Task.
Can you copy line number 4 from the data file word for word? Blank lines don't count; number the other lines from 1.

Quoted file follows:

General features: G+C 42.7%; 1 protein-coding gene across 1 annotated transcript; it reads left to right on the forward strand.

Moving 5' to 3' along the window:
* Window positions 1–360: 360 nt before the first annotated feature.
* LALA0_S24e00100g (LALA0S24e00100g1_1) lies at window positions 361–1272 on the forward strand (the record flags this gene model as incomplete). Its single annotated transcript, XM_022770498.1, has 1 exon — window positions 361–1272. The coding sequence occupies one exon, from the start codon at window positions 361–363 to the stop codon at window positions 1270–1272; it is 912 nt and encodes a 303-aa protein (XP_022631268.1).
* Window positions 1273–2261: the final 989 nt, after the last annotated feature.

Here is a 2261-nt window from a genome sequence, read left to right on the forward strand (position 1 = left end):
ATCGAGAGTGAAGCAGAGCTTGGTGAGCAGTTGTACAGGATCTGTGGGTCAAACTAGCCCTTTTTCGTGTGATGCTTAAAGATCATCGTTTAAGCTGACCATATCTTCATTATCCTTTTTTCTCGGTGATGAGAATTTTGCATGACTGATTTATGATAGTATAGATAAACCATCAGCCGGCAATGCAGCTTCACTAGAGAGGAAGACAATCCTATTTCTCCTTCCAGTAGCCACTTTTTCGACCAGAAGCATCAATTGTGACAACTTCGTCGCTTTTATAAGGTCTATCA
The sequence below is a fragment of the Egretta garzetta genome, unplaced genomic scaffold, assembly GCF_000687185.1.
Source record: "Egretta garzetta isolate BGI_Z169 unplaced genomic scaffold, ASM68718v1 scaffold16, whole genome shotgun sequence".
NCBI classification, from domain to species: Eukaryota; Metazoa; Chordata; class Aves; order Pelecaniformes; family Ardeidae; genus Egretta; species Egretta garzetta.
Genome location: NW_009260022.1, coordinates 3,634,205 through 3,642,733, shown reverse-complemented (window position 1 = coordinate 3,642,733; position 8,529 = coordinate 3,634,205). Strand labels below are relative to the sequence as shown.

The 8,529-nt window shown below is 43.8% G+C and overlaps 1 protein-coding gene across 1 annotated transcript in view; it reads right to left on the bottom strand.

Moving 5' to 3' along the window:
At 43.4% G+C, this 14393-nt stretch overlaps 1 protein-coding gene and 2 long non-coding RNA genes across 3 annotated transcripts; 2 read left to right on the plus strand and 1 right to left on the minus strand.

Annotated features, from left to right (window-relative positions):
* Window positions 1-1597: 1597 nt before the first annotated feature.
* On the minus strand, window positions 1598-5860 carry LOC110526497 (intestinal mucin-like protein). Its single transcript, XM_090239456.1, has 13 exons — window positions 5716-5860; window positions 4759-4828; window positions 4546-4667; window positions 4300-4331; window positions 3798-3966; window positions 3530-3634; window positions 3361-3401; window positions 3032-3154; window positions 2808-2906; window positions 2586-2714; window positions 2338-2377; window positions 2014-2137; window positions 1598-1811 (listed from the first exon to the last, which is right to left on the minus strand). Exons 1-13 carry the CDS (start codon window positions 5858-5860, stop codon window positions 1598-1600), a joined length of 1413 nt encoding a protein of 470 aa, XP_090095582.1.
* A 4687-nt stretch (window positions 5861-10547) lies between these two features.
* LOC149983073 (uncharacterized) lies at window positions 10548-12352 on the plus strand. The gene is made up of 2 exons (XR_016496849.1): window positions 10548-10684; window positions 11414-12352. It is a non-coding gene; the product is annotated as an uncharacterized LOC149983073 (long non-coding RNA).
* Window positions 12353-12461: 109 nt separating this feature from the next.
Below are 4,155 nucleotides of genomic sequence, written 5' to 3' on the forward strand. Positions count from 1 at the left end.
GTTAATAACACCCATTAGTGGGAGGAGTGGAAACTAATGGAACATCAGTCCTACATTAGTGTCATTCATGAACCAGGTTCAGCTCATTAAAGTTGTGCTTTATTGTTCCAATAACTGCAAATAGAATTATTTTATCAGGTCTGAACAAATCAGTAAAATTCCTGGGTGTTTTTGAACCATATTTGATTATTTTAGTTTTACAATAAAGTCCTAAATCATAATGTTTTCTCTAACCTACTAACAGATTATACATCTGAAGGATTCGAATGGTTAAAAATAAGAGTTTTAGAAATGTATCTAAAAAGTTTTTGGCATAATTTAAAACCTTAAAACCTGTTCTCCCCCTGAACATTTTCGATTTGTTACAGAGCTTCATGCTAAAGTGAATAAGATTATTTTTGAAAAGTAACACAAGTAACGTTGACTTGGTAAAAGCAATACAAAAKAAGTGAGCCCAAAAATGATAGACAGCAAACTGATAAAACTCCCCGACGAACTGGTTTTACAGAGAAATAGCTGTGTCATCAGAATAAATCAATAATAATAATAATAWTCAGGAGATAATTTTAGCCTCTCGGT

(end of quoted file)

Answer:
* LALA0_S24e00100g (LALA0S24e00100g1_1) lies at window positions 361–1272 on the forward strand (the record flags this gene model as incomplete). Its single annotated transcript, XM_022770498.1, has 1 exon — window positions 361–1272. The coding sequence occupies one exon, from the start codon at window positions 361–363 to the stop codon at window positions 1270–1272; it is 912 nt and encodes a 303-aa protein (XP_022631268.1).